Everything at Kidspot is about striking the right balance. The NewsLifeMedia parenting website markets itself as the destination for “information and advice to help mums and dads through every stage”.
“We focus on providing informative content that is going to reach out to mums”
Parents’ journey with Kidspot begins from the time they are trying to conceive and continues until their kids turn 18, new editor Melissa Wilson told Mediaweek, six weeks into her job.
“We focus on providing informative content that is going to reach out to mums,” she said. “It doesn’t matter if it’s in print or online, your content needs to be engaging. It needs to tap into what mums are wanting at the time.”
Gauging what information mums are looking for at a particular point in time is difficult, Wilson admitted, using her own experience as an example.
“Mums are crazy busy. I am a mum myself and my little one just turned one. The challenge there is finding content that is going to cut through,” she said.
Kidspot content appears in multiple News Corp metro and local mastheads including The Daily Telegraph and the Herald Sun. The publisher’s national Saturday magazine Best Weekend, which relaunched earlier this year, also has Kidspot branded content as part of its offering. (Read Mediaweek’s conversation with The Saturday Daily Telegraph editor Jeni O’Dowd on establishing BW at Mediaweek.com.au.)
Starting from September 5, Kidspot content will also appear in 11 of Melbourne’s Leader Community Newspapers titles as part of the newly added lifestyle section.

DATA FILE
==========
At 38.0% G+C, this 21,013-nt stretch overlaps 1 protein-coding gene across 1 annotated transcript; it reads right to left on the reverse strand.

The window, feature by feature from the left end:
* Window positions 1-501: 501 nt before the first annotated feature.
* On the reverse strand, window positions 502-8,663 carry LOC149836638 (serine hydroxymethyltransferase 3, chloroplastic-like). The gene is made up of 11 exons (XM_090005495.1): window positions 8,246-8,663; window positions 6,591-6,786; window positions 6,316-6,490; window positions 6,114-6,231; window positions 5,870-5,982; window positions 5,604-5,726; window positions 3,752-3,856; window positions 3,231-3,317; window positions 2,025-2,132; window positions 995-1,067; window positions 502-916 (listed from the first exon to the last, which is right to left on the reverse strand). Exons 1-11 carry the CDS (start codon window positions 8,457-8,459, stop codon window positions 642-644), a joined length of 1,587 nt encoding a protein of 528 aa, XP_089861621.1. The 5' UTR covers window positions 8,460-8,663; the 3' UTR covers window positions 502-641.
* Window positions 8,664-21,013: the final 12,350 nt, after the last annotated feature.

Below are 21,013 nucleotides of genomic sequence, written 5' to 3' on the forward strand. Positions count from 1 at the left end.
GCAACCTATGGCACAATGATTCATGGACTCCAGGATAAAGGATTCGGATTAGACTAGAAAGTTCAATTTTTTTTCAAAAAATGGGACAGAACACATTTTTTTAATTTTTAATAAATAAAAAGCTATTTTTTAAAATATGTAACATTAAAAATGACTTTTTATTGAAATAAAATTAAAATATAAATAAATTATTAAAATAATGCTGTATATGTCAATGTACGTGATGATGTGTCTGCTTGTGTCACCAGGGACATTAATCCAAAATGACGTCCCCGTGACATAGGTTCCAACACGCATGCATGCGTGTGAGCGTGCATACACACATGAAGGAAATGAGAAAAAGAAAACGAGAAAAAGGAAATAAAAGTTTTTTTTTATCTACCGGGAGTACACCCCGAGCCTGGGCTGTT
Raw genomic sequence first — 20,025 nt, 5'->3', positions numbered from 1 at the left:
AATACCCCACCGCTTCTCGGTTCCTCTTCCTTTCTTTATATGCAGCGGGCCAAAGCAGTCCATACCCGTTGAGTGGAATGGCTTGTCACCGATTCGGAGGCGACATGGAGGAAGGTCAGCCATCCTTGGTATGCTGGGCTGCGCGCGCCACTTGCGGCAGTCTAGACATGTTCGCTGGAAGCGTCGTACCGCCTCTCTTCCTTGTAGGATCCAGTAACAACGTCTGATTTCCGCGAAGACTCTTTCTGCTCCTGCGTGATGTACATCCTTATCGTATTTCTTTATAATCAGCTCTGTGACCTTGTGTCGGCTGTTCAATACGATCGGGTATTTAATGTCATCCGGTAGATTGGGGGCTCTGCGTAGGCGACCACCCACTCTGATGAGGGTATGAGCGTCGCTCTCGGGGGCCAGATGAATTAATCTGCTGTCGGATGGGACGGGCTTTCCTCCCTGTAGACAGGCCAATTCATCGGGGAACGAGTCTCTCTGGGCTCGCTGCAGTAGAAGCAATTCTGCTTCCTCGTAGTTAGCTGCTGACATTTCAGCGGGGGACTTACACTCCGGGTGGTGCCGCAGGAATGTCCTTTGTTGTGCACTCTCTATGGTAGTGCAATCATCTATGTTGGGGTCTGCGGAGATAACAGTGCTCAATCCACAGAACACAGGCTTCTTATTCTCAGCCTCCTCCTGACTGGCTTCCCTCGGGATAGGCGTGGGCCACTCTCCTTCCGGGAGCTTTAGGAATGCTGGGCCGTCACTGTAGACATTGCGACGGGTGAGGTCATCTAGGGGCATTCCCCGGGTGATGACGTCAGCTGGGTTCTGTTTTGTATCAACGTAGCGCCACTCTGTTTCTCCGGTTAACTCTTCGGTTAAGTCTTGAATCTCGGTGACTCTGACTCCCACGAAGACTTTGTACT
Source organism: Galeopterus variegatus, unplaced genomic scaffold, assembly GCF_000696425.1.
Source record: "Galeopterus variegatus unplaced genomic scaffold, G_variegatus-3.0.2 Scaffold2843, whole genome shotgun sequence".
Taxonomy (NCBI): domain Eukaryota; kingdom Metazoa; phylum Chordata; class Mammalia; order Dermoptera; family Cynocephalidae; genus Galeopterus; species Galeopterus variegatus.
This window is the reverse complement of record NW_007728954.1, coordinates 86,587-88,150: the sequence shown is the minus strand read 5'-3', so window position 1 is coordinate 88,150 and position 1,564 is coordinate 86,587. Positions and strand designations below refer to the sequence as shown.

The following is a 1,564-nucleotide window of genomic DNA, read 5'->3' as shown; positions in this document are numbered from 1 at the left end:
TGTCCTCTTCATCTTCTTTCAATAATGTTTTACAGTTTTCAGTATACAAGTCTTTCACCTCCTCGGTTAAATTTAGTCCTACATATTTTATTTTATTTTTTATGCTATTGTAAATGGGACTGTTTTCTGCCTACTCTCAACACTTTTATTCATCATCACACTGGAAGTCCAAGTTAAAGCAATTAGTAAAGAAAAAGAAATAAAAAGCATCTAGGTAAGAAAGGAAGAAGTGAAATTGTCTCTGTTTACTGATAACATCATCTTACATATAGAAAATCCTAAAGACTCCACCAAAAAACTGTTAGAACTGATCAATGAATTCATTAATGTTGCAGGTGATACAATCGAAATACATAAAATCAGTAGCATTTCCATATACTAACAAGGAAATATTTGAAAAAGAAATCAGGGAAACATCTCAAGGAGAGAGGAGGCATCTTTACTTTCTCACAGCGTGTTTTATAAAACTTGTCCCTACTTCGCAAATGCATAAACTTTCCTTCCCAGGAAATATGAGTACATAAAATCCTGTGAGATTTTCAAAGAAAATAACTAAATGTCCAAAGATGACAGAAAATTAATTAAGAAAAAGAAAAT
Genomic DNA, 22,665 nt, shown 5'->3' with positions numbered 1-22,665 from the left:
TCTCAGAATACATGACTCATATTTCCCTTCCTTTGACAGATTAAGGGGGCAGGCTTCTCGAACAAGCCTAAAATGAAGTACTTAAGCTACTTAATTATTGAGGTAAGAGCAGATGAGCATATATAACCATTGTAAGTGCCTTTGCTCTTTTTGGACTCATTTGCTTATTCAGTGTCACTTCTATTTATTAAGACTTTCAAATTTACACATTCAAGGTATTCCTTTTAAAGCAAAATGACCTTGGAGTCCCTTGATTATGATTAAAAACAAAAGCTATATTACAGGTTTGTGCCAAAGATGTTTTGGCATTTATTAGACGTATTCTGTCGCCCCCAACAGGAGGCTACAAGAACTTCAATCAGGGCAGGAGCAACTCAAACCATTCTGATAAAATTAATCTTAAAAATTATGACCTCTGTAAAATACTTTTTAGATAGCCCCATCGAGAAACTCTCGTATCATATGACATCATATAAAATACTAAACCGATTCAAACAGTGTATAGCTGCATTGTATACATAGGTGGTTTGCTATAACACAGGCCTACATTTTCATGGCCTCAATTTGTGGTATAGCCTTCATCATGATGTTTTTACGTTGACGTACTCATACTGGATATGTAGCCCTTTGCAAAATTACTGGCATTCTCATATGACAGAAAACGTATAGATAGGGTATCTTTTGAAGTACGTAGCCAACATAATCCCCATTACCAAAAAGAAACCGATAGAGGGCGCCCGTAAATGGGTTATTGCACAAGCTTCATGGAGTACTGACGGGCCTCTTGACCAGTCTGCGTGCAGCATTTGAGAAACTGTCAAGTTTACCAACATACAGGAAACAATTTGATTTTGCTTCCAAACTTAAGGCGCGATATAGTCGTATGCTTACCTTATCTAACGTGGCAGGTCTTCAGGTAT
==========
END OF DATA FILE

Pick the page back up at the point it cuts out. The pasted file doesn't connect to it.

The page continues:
“For us, it’s about finding the broad content that will have maximum appeal, get the cut through, get engagement from readers, inform them, excite them, entertain them and get them talking,” she said. “Being a mum, you don’t always just want to read about parenting stuff.
“We are going to sometimes cover topics that are in the social conversation, and at times also move forward to try to start those conversations and not just ride the wave of what everybody else is talking about.”
An effective way of communicating to readers who are at times juggling three lives in one (parenting, professional and social) is to talk in a way that resonates with them and where they are in their lives, Wilson commented.
“We are trying to do more things like Facebook Live and engage people with memes,” Wilson explained.
“We put out a joke meme during the census when it all crashed. That reached 2.6 million people and had almost 18,000 shares. It is not a parenting thing, but the mums are having to do that once the kids have gone to bed.
“It’s a part of finding what it is that mums are talking about.”
What types of stories are popular with the readers?
Wilson chuckled and said, “Oh my goodness, it’s so far-reaching.”
The list of stories that performed well on Kidspot in the last week varied from a news story about a dummy recall to a video of a caul birth – when a baby is born still inside the amniotic sac. A column from a child psychologist about how to protect children from child abuse and a story about how Tom Cruise hasn’t seen his daughter Suri in three years also made the list.
Real-life stories are a big part of Kidspot’s fabric, Wilson said. “Everyone has a story to tell. Mums love knowing that what they are going through is what others are going through as well.”
Talking about the claim that Kidspot is Australia’s #1 parenting website, Wilson stated that its content reaches one in three mums in the country.
Speaking about the task moving ahead, Wilson said she is looking to bolster the variety of its offering in video. The brand currently produces about 12 videos a week, which mainly focus on food and things to do.
A video uploaded on YouTube in 2012 by Kidspot titled “How to make a homemade kite” is Wilson’s inspiration behind this task. The video has been played more than 636,000 times.